Everyone has their own yardstick to distinguish garden-variety pen buys from a great find. Personally, I use one of two standards: either “I paid less than $20,” or “I can sell it on eBay for 8 to 10 times the buying price.” How does Stone define a Sumgai find?

“Any time I can tell people ‘I got a pen, I paid this amount of money for it,’ and they give me a really disgusting look and say ‘You gotta be kidding me,’” he says with a wink. The more “incredibly contorted” the facial expressions, the better the find, he adds.

How does a pen collector elevate his or her game to the level of Stone’s? He offers the following tips:

  1. Work the local shops. Once a week to once a month, Stone hits a series of his favorite shops. The clerks all know his name, face, and collecting habits, and they remember when pens come in that he’s going to come around looking for them soon. Those of us who make one-time or yearly visits to shops haven’t even begun to tap into the potential of the local antique pen pool.

  2. Network. In Stone’s case, he lets family, friends, patients, and everyone else know he’s a pen collector. His parents, who live in a Florida retirement community, tell their friends, who often are getting rid of possessions as they move out of houses and into condominiums. They flat-out give him pens.

  3. Go public. These are a couple of ideas Stone has heard about and hasn’t yet tried himself, but to his trained ears they sound interesting and worth a try: A hardware store owner posts a sign saying “Wanted: Old Pens” and in a couple of months accumulates hundreds as they walk in the door. A collector sets up a small glass-case display of fountain pens at a local library and “advertises” that it’s his, and he’s looking for pens. The point? Is there some way you can “think outside the box” and tap into the great forgotten pool of old unwanted pens floating around in your town?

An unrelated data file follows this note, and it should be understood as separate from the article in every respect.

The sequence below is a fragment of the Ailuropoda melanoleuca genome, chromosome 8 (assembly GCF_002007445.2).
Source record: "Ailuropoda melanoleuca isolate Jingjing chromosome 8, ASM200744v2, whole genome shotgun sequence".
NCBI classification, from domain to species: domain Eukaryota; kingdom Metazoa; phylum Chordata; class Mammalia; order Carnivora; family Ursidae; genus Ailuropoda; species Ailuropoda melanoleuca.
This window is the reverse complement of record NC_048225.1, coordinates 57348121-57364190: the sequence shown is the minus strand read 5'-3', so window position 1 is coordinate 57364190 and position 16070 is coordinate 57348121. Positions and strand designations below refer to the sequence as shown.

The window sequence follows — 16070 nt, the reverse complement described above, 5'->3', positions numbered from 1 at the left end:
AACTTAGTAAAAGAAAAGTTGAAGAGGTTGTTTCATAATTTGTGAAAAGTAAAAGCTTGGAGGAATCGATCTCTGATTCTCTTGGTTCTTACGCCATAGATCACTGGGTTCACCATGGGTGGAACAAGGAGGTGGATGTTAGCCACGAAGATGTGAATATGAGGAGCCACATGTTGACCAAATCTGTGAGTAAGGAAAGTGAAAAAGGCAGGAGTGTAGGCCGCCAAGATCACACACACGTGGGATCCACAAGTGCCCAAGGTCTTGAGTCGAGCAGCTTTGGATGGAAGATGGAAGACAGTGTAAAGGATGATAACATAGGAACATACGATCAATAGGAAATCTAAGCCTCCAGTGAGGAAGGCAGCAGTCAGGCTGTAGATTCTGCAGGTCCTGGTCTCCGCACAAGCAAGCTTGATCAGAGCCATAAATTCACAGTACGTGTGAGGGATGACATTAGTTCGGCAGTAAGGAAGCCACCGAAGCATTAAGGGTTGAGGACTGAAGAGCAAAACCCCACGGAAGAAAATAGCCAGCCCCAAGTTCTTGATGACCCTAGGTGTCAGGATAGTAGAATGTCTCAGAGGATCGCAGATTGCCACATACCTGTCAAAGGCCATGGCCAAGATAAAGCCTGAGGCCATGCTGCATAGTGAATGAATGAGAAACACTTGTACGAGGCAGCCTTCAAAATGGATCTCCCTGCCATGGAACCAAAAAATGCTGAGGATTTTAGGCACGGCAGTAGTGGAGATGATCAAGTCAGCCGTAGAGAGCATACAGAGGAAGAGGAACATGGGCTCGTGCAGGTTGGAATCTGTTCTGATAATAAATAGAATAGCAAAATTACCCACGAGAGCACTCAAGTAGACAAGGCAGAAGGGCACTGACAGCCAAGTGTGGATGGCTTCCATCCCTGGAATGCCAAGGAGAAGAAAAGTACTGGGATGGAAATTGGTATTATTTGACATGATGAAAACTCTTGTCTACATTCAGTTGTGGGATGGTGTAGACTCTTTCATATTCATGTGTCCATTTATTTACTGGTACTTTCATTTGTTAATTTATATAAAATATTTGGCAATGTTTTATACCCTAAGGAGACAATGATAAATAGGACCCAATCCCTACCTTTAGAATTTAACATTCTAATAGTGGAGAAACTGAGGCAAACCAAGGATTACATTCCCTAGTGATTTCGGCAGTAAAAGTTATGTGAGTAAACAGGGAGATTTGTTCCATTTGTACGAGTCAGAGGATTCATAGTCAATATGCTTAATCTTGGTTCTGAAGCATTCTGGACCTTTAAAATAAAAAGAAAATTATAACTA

4. Read the price guides. If you don’t know what a pen’s worth, Stone says, you won’t know when a pen-ignorant dealer is overpricing a piece when he’s asking $50 — or when that’s a big-time steal.

  5. Converse with other collectors. Being some guy out in the wilderness isn’t rewarding whatsoever. Bragging about your finds in pen club meetings (or in Stone’s case, on the Pentrace bulletin boards) is. Seek out positive feedback, and the hunt becomes more thrilling — as your legend grows.

And enjoy the thrill of chasing pens, Stone says, cruising the local antiques landscape instead of picking the low-hanging fruit on eBay and spending too much.

“One of the things that I think is fun about this is going into the antique shops, asking if you have any old pens, and going out to the next shop,” Stone says.

Anyone who would argue with that would be messing with success.

cover Further Reading: Flea Market America, by Cree McCree

Your pen collection getting too big? Need to clear out a room to make space for your ever expanding pen collection? Unload some of your stash in a weekend at the local flea market. Check out this definitive guide to “flea enterprise,” and get cracking at it today.

Freelance writer Don Fluckinger lives in Nashua, New Hampshire, and is the son-in-law of Richard Binder. His articles have been published in Antiques Roadshow Insider, The Boston Globe, and on the collectibles Web site. Please note: Any opinions stated in this column are Don’s alone and do not necessarily reflect those of Richard Binder or this Web site. Don Fluckinger